Use of zero-hours contracts up 21 per cent in a year



ONS figures show 903,000 work on zero hours in their main job, and many have been with the same employer for more than a year

The number of people employed on zero-hours contracts rose by 21 per cent year-on year, according to figures from the Office for National Statistics (ONS) that may demonstrate an increasing reliance on more casual forms of employment in the wake of recent economic volatility.

The data, drawn from the 2016 Labour Force Survey and covering April-July 2016, places the number of people with a zero-hours contract as their main job at 903,000 – representing 2.9 per cent of all those in employment.

The rate of increase in the use of such contracts was up on the previous year. In total, an extra 159,000 people were employed on zero hours in the last 12 months, compared to an increase of 120,000 in the 12 months to September 2015.

The ONS said the increasing use of zero hours could be partly attributed to an increased recognition and awareness of what such contracts entail. It said the flexibility offered by zero-hours contracts can make them an attractive prospect for both employers and employees who are looking for work without the obligation of a permanent contract.

“If zero-hours contracts are used correctly, they can be a legitimate thing for both employer and employee,” said Philip Richardson, an employment lawyer at Stephensons LLP. “For seasonal workers, for example, a zero-hours contract can stop them being tied to one employer, and allow them to take up jobs on a temporary basis with no obligation. Equally, there’s no obligation on the employer, so, for a lot of businesses, that means they aren’t necessarily committing themselves in terms of cost.”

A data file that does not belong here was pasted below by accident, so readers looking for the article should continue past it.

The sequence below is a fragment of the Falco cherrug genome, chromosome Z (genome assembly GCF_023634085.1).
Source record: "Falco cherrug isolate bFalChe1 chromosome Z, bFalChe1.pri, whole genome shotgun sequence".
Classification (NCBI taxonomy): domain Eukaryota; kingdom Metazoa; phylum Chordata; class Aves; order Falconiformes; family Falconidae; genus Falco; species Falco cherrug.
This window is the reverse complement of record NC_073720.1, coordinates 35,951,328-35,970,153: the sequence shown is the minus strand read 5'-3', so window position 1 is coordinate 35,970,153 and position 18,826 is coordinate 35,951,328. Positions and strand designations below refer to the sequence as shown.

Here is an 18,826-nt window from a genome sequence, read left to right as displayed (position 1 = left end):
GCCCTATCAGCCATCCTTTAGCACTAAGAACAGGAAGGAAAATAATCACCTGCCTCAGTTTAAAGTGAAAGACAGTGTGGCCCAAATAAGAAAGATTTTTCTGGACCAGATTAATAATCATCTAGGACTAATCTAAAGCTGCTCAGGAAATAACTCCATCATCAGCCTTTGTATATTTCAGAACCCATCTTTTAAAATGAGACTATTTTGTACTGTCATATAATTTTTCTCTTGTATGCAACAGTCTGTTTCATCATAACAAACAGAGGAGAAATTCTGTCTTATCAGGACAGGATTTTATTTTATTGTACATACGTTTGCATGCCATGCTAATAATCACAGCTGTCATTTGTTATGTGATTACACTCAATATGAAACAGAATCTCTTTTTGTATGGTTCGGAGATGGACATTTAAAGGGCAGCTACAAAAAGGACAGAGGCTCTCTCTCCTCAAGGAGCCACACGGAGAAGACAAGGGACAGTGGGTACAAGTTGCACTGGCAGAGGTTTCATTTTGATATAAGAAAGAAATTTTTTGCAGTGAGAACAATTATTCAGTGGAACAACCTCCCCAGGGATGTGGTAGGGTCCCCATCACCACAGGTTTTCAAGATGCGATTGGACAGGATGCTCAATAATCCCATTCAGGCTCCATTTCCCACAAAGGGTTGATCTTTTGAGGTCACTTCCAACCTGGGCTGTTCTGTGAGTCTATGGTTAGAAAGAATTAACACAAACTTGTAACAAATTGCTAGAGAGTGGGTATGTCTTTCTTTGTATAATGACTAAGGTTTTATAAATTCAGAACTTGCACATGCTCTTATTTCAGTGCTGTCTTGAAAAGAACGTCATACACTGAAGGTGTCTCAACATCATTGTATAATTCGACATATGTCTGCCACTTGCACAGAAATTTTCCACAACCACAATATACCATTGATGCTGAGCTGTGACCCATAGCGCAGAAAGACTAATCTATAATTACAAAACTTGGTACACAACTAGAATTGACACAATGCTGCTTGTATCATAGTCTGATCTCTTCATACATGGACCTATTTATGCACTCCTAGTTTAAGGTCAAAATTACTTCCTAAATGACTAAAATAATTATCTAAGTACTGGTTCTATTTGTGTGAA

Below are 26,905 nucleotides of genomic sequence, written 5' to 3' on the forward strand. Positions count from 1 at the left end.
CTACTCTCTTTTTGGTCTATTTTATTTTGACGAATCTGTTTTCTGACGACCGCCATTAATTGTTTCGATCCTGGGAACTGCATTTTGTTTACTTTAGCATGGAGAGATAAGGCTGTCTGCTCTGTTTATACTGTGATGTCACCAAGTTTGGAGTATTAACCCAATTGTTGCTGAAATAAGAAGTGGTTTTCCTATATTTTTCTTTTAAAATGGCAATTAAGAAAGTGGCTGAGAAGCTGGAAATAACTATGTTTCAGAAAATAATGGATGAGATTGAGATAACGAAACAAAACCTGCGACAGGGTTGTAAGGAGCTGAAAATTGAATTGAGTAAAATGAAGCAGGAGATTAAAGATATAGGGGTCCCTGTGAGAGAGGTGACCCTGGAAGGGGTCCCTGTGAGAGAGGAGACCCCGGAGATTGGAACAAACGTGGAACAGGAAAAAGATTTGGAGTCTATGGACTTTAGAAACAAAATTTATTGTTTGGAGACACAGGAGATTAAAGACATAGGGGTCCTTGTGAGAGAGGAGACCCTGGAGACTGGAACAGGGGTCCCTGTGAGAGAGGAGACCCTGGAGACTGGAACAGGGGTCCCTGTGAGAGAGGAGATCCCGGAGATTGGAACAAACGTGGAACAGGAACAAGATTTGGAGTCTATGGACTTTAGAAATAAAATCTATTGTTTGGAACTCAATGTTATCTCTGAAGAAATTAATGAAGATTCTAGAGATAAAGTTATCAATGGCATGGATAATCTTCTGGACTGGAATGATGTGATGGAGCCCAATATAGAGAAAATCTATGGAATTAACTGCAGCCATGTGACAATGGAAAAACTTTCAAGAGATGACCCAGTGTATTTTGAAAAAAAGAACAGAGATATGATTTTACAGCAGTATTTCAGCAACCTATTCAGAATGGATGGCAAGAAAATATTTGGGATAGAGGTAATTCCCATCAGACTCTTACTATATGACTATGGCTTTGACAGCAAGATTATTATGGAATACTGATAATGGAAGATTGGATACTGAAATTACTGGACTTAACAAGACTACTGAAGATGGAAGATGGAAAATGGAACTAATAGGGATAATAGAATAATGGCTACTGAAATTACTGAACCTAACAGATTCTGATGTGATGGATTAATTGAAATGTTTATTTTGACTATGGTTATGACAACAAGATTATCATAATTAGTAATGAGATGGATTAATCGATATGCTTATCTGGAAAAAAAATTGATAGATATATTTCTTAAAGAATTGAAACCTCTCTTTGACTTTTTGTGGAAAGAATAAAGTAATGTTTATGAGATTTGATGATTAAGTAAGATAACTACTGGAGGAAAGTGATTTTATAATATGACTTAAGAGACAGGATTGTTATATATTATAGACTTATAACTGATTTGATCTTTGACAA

The report revealed that two-thirds of the increase (66 per cent) in zero-hour contracts was down to people who had been in their role for more than a year. This could be because of heightened awareness, but another possibility is that workers had been moved from fixed contracts on to zero-hours by their employer, which could be related to a slowing of permanent hiring in the immediate wake of the EU referendum.

“The statistic is slightly concerning, because the idea of a zero-hours contract is that there is no obligation to give or accept work, so if employers don’t use it in a legitimate way their staff could be at risk,” Richardson said.

“Employees can be left vulnerable – if they are being given consistent work over time they have a sense of permanency, but with nothing being done by the employer to commit to that permanency. If they are getting regular work and hours, regardless of the contract they are engaged under, these workers become like any other employee and should have the additional rights of an employee under a fixed-term contract.”

The use of zero-hours contracts has been consistently controversial, and this week Sports Direct pledged to offer all staff employed on them a minimum guarantee of 12 hours’ work per week.

However, the CIPD and others have reported that, in general, people employed on zero-hours contracts are as happy as other staff and, if deployed responsibly, they can be a useful way to accommodate flexible working patterns.

The ONS report said that around a third of people on zero-hours contracts wanted to work more hours, compared with 10 per cent of those employed on another kind of contract.

The findings come in the wake of the latest Recruitment and Employment Confederation Report on Jobs, which showed a rebound in the jobs market in August, with a broad growth in demand across all categories of temporary and permanent staff. Most significantly, the number of permanent hires was found to have risen for the first time in three months.

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